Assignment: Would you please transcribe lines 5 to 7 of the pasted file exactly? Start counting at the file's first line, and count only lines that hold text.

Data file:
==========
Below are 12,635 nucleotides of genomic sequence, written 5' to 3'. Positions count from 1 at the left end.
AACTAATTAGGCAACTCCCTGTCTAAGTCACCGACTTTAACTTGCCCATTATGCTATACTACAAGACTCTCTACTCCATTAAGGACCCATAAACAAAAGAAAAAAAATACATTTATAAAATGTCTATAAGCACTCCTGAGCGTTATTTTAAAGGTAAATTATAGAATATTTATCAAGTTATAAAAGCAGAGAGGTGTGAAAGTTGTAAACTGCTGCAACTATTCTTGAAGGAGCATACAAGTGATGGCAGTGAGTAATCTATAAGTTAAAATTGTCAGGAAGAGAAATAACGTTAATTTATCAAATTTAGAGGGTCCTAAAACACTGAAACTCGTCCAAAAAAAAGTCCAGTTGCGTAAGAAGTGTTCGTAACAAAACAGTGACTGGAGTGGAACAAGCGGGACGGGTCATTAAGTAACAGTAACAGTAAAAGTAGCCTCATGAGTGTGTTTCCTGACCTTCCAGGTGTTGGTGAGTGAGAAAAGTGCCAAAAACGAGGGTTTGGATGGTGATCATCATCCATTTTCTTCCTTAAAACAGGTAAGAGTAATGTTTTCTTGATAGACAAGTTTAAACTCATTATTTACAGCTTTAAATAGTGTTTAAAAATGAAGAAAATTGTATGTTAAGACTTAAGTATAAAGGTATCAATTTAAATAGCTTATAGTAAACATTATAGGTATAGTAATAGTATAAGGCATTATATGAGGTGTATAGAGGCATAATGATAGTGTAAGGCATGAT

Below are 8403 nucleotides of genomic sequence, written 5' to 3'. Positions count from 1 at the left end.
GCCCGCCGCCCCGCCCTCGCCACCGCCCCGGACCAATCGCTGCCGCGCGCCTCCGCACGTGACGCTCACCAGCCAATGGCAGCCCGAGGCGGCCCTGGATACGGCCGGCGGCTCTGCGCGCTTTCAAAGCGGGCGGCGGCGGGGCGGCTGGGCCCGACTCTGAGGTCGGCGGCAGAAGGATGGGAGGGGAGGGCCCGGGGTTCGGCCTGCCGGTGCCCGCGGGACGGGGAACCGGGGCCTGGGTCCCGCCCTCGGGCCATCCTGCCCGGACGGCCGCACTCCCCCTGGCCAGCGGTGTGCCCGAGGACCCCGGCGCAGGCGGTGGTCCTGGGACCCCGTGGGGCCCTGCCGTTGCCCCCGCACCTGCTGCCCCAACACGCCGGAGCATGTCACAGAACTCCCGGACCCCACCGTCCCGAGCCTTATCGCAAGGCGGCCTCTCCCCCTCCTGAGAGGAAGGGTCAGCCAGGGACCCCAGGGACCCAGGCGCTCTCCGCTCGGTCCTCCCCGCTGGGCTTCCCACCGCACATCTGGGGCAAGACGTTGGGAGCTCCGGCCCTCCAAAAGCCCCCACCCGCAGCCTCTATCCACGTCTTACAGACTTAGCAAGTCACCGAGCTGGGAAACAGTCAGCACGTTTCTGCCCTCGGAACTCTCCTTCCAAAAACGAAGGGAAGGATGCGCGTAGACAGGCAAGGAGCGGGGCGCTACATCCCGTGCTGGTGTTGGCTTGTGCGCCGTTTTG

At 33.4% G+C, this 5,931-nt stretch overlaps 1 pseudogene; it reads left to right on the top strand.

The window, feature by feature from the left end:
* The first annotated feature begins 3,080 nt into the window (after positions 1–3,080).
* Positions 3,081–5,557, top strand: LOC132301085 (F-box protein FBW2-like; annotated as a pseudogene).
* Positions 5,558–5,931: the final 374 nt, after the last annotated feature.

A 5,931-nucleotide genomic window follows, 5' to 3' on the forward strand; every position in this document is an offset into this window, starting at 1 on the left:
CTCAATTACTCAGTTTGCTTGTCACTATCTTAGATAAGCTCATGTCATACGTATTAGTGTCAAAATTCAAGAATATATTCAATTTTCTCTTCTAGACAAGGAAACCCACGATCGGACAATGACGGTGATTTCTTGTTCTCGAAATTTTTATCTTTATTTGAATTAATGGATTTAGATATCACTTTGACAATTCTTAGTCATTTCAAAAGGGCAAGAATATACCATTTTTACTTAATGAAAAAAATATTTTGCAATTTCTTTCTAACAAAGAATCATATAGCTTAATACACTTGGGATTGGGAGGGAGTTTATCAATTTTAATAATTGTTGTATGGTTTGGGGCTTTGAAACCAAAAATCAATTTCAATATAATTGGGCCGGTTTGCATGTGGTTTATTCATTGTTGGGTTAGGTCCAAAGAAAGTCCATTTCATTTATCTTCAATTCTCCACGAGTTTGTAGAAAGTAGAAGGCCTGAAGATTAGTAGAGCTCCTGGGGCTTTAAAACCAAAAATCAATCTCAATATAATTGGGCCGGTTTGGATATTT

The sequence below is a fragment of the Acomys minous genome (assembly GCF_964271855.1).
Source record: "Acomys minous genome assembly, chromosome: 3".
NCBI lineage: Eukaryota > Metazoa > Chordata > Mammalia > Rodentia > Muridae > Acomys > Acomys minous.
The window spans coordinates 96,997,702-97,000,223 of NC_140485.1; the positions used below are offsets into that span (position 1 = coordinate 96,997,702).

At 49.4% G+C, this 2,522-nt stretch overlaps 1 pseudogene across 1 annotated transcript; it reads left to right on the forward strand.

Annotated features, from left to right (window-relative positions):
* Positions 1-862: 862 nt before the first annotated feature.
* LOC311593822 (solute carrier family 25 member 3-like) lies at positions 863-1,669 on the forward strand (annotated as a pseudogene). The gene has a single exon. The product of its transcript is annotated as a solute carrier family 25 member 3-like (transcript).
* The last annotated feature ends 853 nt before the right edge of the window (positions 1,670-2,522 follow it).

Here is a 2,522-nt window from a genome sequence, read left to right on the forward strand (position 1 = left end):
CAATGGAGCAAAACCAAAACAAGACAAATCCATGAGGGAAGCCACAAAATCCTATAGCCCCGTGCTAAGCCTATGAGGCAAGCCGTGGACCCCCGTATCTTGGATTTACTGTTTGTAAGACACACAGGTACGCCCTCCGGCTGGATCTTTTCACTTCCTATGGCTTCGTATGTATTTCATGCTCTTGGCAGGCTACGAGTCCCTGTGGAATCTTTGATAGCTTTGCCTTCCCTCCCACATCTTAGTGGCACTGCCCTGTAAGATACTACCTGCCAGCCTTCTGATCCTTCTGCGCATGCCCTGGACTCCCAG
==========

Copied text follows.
At 33.4% G+C, this 5,931-nt stretch overlaps 1 pseudogene; it reads left to right on the top strand.

The window, feature by feature from the left end:
* The first annotated feature begins 3,080 nt into the window (after positions 1–3,080).